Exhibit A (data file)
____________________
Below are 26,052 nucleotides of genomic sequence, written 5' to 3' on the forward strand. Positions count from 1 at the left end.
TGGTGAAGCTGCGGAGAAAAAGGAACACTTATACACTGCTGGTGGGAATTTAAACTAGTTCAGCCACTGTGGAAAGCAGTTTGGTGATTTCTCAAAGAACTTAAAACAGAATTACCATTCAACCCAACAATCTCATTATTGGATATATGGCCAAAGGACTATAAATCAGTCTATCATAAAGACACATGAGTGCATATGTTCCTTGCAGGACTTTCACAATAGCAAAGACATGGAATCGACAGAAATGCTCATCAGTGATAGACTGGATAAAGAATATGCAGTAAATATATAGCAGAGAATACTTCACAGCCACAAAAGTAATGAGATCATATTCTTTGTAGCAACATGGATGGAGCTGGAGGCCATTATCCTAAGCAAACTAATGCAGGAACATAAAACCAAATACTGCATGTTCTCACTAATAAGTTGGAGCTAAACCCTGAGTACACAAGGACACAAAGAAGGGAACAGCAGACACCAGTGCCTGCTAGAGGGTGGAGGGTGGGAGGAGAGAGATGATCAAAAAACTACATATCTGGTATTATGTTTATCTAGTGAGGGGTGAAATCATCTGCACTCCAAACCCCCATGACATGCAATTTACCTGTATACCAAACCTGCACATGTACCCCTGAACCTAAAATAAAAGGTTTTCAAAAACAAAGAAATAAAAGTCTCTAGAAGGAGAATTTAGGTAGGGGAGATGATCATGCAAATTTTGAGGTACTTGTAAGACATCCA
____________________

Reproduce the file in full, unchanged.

Below are 26,052 nucleotides of genomic sequence, written 5' to 3' on the forward strand. Positions count from 1 at the left end.
TGGTGAAGCTGCGGAGAAAAAGGAACACTTATACACTGCTGGTGGGAATTTAAACTAGTTCAGCCACTGTGGAAAGCAGTTTGGTGATTTCTCAAAGAACTTAAAACAGAATTACCATTCAACCCAACAATCTCATTATTGGATATATGGCCAAAGGACTATAAATCAGTCTATCATAAAGACACATGAGTGCATATGTTCCTTGCAGGACTTTCACAATAGCAAAGACATGGAATCGACAGAAATGCTCATCAGTGATAGACTGGATAAAGAATATGCAGTAAATATATAGCAGAGAATACTTCACAGCCACAAAAGTAATGAGATCATATTCTTTGTAGCAACATGGATGGAGCTGGAGGCCATTATCCTAAGCAAACTAATGCAGGAACATAAAACCAAATACTGCATGTTCTCACTAATAAGTTGGAGCTAAACCCTGAGTACACAAGGACACAAAGAAGGGAACAGCAGACACCAGTGCCTGCTAGAGGGTGGAGGGTGGGAGGAGAGAGATGATCAAAAAACTACATATCTGGTATTATGTTTATCTAGTGAGGGGTGAAATCATCTGCACTCCAAACCCCCATGACATGCAATTTACCTGTATACCAAACCTGCACATGTACCCCTGAACCTAAAATAAAAGGTTTTCAAAAACAAAGAAATAAAAGTCTCTAGAAGGAGAATTTAGGTAGGGGAGATGATCATGCAAATTTTGAGGTACTTGTAAGACATCCA